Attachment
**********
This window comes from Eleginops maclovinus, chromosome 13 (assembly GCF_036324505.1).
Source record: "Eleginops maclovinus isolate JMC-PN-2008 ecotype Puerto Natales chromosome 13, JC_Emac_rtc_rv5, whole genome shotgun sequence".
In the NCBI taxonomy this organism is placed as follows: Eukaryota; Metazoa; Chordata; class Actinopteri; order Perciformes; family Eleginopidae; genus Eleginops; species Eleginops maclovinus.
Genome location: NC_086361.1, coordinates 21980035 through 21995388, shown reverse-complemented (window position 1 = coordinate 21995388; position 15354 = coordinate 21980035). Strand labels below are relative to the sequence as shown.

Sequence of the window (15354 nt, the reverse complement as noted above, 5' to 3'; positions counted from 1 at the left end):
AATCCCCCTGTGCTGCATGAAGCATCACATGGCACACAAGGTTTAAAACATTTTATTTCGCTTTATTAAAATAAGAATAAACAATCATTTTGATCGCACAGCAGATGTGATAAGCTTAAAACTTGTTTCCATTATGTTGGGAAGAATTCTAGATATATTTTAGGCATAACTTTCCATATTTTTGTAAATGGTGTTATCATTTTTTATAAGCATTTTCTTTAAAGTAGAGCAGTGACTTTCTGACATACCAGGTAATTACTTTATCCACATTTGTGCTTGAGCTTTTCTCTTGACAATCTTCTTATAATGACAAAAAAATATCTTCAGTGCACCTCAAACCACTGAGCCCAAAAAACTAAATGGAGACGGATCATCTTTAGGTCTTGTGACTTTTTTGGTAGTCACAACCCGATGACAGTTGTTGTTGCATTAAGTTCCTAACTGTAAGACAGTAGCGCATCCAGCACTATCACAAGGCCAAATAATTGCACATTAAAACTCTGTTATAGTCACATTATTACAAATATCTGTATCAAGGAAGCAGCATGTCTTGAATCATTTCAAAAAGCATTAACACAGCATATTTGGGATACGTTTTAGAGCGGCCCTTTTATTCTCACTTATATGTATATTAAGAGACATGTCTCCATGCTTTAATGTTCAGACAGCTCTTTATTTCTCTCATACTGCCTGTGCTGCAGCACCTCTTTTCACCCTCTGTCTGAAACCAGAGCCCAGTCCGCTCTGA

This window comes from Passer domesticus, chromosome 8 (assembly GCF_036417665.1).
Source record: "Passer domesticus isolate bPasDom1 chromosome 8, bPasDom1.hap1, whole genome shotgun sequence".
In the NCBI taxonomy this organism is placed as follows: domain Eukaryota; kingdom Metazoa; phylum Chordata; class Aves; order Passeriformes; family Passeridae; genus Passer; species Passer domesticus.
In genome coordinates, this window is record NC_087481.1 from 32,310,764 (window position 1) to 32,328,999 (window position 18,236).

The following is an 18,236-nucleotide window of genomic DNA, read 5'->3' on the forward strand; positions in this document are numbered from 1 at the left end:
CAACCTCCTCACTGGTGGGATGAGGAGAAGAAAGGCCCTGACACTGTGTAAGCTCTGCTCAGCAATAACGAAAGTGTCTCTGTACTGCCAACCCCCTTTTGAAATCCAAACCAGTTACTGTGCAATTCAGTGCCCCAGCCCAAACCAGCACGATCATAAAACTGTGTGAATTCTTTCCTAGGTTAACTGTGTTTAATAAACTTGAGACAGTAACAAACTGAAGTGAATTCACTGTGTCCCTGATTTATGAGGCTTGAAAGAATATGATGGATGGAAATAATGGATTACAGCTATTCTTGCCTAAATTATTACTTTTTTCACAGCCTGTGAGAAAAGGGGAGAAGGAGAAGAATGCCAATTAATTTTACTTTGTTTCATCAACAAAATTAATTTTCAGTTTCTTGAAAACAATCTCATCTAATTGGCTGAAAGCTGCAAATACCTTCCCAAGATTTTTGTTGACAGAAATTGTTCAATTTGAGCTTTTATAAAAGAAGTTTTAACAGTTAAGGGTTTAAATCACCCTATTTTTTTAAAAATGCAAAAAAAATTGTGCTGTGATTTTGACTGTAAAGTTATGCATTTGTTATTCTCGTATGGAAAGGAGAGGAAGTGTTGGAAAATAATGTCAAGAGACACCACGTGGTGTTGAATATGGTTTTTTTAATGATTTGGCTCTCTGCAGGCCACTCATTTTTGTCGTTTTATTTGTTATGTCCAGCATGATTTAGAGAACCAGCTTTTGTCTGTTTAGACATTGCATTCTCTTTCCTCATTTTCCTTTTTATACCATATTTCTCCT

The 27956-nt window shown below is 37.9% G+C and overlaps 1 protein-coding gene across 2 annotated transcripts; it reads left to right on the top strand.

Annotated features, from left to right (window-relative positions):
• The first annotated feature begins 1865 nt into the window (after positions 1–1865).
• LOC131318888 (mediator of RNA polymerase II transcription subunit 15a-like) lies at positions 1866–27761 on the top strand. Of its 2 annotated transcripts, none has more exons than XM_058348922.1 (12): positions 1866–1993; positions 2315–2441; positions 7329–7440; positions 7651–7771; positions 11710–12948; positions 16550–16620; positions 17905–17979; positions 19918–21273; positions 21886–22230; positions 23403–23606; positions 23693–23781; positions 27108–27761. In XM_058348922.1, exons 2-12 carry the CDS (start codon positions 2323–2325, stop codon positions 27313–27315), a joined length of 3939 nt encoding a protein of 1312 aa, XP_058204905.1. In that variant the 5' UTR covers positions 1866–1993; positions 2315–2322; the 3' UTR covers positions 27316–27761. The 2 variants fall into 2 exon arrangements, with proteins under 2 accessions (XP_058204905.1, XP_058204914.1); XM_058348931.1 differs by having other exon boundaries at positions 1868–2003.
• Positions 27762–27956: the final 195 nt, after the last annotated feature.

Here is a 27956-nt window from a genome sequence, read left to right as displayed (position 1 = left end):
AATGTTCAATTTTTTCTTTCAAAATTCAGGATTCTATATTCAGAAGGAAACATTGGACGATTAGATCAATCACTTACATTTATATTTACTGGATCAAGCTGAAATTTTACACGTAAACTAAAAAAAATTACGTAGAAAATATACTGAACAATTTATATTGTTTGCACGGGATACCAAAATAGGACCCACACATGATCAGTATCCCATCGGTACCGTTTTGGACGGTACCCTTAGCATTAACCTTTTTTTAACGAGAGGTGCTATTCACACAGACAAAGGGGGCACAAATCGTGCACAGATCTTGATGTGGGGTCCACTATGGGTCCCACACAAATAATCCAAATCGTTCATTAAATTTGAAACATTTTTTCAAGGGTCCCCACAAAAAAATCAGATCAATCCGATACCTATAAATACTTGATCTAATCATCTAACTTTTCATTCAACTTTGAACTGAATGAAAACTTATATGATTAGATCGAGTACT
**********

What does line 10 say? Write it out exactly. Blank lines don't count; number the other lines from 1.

In genome coordinates, this window is record NC_087481.1 from 32,310,764 (window position 1) to 32,328,999 (window position 18,236).